Next, the author discusses the vices which are antagonistic to the virtue of kindness; the first of which is hate. The reason why hate “is not the proper feeling to have for anything,” is because hate has no utility. It gives no pleasure, furnishes no protection, reforms no depravity … So that if one has simply his own happiness in view, he should avoid hate as unprofitable…. Nor is there any corresponding action for hate that is at all useful.—Page 82.
This is to argue if hate had utility, or if it gave great pleasure, or were profitable or useful, then it would be perfectly proper to exercise it for all it is worth. This is utilitarianism with a vengeance. As for us, indeed, we should not want our children to be taught that kind of morality in the public schools or anywhere else. His reasons for not indulging anger are to the same purpose. Merely, it is “useless” and gets little respect from either friend or foe.—Page 86.
One of the chief reasons for the virtue of veracity is this:—
No trait has more commercial value than veracity. When one is known to be unflinchingly true, so that in every circumstance he can be relied on, and especially in the greatest temptation, he becomes a man much sought after…. To be true and to have a reputation for truth is thus a large capital for the average man…. He who would lie much, and preserve a reputation for truth, will find his task harder than to tell the truth uniformly, and in the end less successful. The disadvantages of lying are obvious.—Pages 102, 103, 104.
Now from the “commercial” point of view, everybody knows that there are very often times when the advantage of lying is the most obvious thing in the world. Does anybody suppose that to all the millionaires in this country, the disadvantages of lying have always been obvious? But whether anybody supposes this or not, the questions still recur, Is that a sufficient reason for the virtue of veracity? are such reasons as this sufficient proof that veracity is a virtue? In other words, if lying had more commercial value than telling the truth, and was a larger capital to the average man, and if the advantage of it were obvious, then, according to this system of morality, would not lying be a virtue?
The reason for honesty, is the same precisely as that for veracity, as logically, it ought to be. Here it is:—
Honesty like truthfulness has much commercial value.—Pages 119.
And again, we may merely inquire, If it should be found that dishonesty has greater commercial value than honesty, that is, if a man can make more by being dishonest than by being honest, then is not dishonesty a virtue? These reasons throughout, it will be seen, are a large improvement upon that which we have so often heard that “honesty is the best policy.” By this system of morality, honesty is the best policy—if you can make it pay.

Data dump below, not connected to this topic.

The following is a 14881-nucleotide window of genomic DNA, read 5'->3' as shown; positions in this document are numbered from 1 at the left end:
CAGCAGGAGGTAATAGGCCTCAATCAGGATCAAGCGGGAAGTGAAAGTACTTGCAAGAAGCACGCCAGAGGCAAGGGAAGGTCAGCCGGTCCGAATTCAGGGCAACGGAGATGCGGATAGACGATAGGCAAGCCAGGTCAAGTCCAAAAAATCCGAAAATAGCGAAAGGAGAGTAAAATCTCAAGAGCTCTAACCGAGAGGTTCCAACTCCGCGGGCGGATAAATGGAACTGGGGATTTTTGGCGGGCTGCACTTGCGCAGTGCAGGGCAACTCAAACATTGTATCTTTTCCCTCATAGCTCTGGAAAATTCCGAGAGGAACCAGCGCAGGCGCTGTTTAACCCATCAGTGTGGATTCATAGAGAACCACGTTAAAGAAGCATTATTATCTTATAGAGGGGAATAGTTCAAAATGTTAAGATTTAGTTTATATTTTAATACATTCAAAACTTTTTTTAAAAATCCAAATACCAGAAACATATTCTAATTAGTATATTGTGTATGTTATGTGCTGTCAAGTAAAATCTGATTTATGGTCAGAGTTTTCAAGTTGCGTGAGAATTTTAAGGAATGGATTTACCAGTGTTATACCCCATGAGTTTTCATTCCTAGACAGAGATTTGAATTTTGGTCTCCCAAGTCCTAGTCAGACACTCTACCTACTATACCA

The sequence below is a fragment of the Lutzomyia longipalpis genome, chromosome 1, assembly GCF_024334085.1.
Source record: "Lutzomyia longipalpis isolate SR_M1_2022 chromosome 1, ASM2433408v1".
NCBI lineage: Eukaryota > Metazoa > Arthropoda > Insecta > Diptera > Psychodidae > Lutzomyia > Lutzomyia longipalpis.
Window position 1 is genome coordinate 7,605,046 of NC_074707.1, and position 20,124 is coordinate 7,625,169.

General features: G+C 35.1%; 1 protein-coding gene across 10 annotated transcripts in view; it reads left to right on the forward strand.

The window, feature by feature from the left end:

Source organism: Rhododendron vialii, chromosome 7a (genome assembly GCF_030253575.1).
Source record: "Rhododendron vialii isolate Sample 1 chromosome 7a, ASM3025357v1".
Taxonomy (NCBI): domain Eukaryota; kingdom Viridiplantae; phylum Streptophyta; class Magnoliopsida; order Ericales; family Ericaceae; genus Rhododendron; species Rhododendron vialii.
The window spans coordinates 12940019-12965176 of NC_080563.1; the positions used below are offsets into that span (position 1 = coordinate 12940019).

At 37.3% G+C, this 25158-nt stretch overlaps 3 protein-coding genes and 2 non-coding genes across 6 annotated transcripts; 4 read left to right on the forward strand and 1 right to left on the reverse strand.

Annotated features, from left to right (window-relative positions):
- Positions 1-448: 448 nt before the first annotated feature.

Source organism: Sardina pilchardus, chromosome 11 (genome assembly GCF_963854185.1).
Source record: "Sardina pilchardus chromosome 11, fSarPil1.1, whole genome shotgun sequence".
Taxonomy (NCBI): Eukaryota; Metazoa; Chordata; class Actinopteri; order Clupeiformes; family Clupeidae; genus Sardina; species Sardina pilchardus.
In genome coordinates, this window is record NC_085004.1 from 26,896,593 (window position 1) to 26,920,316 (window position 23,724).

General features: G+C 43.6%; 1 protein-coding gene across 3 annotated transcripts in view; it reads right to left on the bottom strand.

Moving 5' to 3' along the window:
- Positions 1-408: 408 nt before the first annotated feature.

It is evident that if all these virtues should be exercised, for the reasons that are given in this book, the result in every case would be nothing else than a supreme selfishness clothed with a perfect self-satisfaction. This is not only the logic of the subject; it is the teaching of the book.
The reasons for the “virtue” of pride, are these:—
To take satisfaction in keeping within the virtues, and not merely within the fashions, is a worthy gratification, as also to take a lively interest in your abilities and not in your superficial accomplishments.—Page 258.
Yes, that is so. We remember having read somewhere, in an old book, a description of an individual who took satisfaction in just that kind of gratification, because of that kind of virtue. The description reads thus: “The Pharisee stood and prayed thus with himself, God, I thank thee, that I am not as other men are, extortioners, unjust, adulterers, or even as this publican. I fast twice in the week, I give tithes of all that I possess.” Luke 18:11, 12. This is a genuine and authentic description of the character that would be developed by conformity to the teachings of the book now under consideration. Every reason that is there given for every virtue that is there described, is summed up in one word, selfishness. To such an extent is this so, that by the teaching of the book, unselfishness itself is turned into selfishness; for it said:—
Selfishness is not necessarily self-sacrifice, but, as it is to our advantage to be unselfish, the unselfish man enjoys his own life wore than does the selfish.—Page 32.
Thus the logic of this system of morality is supreme selfishness. And that is proposed as a system of ethics for society and schools. There is enough selfishness in society already, without making it the chief element in the instruction of all the children in the country in the public schools.
This is also the logic of that every system proposed to teach morals without religion; but we shall have more of the same in subsequent articles.
A. T. J.